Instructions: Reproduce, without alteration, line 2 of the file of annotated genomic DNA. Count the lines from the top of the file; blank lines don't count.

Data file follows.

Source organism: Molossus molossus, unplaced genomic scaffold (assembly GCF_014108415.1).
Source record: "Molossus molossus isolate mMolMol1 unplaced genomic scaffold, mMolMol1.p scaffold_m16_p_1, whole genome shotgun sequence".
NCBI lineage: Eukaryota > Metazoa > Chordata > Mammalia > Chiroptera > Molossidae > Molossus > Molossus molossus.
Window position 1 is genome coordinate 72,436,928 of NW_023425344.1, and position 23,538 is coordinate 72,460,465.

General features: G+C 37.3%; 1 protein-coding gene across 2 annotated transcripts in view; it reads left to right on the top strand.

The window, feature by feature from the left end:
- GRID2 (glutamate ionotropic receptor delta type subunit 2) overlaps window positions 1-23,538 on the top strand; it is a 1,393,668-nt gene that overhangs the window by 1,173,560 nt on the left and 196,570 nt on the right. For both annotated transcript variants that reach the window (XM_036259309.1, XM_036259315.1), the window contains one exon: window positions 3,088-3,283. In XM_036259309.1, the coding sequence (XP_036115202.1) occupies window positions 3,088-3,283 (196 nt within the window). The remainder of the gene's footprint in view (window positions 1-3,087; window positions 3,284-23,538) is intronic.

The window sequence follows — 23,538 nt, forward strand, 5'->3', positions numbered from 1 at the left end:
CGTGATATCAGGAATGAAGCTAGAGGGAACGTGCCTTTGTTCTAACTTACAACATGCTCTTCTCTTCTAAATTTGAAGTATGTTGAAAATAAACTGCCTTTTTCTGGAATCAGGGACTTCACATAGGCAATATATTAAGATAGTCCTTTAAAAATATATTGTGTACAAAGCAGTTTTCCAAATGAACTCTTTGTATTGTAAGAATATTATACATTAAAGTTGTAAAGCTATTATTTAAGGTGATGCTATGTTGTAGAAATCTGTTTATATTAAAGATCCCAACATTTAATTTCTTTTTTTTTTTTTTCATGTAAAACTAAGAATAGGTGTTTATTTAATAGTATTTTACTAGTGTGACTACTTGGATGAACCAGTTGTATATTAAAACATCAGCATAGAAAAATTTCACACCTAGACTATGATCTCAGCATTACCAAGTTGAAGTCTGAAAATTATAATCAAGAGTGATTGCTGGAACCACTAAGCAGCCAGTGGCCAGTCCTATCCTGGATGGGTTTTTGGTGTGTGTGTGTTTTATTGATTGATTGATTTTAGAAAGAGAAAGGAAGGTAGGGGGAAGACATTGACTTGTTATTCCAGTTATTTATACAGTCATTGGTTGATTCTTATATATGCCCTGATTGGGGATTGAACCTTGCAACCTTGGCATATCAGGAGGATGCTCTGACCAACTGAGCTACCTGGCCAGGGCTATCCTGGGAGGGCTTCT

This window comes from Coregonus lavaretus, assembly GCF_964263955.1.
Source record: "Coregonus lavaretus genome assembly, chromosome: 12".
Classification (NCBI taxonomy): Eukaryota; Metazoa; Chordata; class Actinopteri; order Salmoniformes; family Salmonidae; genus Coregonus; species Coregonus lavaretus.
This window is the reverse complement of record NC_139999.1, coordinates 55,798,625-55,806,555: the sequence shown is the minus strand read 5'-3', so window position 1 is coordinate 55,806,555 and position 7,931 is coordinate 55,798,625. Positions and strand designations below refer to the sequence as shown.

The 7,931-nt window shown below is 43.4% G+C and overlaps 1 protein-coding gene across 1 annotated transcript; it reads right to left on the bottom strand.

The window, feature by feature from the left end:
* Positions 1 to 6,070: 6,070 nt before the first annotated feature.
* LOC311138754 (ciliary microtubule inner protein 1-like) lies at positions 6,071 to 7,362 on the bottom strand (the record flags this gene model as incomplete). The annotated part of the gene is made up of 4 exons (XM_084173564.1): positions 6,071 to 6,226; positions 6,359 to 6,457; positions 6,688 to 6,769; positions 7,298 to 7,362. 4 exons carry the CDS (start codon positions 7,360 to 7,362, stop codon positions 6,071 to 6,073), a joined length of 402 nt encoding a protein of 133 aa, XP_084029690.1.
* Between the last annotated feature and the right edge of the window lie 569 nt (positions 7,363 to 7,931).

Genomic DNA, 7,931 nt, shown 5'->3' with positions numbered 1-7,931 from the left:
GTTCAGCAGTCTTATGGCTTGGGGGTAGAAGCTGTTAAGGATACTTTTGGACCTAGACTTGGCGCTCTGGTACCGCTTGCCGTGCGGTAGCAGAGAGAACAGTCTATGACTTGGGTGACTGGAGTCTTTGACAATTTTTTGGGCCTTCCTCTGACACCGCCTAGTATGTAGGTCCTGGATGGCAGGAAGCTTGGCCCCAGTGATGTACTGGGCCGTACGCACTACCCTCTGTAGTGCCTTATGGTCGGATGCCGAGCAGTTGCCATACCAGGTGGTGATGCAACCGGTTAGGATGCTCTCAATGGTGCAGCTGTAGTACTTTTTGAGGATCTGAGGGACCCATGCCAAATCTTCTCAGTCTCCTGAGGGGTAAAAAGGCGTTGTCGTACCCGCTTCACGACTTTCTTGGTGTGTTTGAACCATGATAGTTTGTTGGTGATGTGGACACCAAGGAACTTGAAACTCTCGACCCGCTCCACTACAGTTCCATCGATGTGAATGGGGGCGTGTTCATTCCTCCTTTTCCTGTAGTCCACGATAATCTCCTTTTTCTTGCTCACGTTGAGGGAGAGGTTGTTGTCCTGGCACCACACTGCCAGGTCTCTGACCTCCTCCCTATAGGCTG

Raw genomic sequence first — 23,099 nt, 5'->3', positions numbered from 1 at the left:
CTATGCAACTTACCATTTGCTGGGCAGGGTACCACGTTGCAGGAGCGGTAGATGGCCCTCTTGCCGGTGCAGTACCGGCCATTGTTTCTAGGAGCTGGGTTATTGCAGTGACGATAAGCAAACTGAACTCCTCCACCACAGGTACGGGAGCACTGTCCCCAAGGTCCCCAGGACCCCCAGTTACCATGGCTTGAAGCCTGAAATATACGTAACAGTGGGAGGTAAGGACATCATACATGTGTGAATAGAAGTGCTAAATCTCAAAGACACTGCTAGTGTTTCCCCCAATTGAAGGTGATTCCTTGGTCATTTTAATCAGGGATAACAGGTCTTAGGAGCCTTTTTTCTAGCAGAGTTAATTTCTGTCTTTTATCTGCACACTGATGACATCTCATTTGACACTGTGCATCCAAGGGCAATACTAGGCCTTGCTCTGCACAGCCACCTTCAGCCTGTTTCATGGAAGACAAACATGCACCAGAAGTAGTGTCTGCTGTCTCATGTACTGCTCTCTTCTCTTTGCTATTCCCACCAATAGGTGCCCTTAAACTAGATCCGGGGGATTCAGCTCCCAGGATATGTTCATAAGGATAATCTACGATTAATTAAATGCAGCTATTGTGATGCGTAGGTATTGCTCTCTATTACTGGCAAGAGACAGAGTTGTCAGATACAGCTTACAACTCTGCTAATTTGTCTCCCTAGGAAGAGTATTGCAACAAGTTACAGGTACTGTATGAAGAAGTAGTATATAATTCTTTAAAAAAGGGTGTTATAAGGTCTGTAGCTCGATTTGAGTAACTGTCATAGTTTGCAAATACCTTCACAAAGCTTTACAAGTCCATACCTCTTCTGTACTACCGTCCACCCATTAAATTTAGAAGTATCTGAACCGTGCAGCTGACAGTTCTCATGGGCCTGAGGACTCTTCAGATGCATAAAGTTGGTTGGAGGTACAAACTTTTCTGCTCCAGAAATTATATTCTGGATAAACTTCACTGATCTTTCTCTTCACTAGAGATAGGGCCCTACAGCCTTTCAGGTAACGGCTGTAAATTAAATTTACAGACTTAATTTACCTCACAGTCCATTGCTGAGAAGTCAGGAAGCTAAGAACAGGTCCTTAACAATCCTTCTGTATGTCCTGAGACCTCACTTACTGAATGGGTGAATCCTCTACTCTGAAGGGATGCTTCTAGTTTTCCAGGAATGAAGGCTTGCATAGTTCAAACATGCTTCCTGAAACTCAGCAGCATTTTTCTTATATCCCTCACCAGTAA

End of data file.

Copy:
Source record: "Molossus molossus isolate mMolMol1 unplaced genomic scaffold, mMolMol1.p scaffold_m16_p_1, whole genome shotgun sequence".